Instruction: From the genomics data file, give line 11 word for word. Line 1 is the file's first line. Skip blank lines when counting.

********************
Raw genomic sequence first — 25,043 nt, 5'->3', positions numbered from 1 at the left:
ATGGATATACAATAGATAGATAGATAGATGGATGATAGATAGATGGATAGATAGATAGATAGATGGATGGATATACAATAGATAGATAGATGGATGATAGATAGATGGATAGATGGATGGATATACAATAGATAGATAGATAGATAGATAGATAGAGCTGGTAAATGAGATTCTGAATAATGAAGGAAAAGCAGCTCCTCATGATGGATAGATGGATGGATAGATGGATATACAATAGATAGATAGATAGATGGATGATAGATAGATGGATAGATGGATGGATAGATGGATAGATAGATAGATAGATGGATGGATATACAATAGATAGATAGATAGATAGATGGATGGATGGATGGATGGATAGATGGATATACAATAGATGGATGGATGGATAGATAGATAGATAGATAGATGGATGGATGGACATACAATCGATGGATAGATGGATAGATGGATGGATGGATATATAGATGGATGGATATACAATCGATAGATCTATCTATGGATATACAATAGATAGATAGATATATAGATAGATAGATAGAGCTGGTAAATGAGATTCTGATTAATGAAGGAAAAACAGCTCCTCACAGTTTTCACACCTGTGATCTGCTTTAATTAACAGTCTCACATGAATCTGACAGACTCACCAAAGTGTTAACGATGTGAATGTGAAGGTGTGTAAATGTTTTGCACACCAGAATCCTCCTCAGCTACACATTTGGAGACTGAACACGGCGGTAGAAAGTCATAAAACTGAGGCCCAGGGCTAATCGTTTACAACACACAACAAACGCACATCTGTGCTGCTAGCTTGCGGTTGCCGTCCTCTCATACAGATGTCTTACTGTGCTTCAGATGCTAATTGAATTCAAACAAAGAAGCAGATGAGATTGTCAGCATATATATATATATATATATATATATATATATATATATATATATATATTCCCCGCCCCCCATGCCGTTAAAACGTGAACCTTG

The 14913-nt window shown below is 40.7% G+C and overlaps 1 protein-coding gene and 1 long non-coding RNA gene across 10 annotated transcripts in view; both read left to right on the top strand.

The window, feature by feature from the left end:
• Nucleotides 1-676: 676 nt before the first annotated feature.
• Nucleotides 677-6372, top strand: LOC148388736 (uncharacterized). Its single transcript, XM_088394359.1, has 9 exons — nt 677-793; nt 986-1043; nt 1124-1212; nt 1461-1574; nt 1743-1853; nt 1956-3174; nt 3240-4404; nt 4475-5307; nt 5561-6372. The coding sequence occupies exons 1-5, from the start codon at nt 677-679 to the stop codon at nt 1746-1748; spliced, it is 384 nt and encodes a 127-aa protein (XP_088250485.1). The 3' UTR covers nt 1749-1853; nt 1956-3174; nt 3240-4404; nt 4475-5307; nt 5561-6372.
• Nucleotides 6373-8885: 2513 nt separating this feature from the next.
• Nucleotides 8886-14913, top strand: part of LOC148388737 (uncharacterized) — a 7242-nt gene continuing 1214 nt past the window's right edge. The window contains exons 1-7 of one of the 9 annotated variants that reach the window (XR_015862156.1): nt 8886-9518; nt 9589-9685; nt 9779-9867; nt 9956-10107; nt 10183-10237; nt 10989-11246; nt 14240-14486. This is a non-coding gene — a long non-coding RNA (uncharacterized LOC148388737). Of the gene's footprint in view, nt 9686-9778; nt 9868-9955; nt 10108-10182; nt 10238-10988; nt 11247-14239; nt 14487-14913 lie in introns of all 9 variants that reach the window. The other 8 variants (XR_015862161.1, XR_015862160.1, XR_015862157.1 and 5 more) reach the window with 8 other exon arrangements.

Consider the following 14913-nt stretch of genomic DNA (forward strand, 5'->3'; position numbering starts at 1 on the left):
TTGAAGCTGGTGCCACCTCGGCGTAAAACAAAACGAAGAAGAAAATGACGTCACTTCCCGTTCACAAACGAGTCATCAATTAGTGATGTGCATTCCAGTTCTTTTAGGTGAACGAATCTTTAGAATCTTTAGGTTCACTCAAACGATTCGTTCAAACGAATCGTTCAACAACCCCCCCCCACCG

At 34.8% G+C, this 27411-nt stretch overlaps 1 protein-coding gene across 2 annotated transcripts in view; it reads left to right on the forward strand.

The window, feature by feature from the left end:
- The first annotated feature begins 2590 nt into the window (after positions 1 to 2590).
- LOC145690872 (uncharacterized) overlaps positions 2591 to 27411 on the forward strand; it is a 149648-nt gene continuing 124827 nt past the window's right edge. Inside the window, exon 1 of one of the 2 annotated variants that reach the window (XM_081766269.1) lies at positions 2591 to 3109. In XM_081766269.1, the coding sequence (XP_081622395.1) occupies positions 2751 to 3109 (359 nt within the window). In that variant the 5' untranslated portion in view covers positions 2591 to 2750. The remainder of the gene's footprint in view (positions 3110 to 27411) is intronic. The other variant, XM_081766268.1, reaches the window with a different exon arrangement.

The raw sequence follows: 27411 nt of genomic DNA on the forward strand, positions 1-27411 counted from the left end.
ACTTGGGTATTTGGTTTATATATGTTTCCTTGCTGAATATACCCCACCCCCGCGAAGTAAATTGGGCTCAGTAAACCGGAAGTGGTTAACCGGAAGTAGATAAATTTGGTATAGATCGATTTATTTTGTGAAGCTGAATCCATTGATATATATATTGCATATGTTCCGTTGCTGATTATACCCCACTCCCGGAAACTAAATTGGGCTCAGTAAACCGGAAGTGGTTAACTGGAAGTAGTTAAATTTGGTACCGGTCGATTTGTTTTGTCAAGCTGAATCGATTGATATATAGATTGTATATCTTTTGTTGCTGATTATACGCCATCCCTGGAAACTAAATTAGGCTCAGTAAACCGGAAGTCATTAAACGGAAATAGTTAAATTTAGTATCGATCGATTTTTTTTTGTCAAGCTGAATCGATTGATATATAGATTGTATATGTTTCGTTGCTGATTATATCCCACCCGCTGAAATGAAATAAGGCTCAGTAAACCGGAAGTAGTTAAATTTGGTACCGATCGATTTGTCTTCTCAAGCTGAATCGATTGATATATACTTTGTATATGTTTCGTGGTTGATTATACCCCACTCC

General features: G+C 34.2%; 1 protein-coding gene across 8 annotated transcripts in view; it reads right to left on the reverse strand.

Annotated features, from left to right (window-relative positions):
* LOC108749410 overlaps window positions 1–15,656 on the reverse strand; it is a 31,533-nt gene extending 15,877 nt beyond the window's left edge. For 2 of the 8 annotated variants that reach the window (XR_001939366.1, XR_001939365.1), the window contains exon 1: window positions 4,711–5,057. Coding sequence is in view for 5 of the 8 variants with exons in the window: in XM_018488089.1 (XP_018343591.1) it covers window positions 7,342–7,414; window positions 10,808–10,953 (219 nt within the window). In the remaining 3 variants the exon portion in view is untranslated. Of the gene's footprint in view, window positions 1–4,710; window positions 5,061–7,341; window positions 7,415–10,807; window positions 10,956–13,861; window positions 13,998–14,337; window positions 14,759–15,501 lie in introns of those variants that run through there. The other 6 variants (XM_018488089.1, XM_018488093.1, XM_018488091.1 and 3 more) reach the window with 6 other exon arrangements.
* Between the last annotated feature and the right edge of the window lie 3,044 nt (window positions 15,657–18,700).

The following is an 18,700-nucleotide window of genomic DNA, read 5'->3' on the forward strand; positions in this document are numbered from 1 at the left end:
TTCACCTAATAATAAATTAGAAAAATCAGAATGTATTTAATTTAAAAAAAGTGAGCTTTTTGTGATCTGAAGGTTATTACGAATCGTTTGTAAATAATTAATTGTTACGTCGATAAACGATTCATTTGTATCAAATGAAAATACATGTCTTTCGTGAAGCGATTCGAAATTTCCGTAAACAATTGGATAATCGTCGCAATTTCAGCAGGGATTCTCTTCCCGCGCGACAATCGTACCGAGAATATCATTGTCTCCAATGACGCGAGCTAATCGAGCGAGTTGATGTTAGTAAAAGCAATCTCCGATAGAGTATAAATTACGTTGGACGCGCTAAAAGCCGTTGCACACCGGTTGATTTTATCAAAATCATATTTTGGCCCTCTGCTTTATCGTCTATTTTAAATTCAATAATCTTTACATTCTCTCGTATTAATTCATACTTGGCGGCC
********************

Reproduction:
At 34.8% G+C, this 27411-nt stretch overlaps 1 protein-coding gene across 2 annotated transcripts in view; it reads left to right on the forward strand.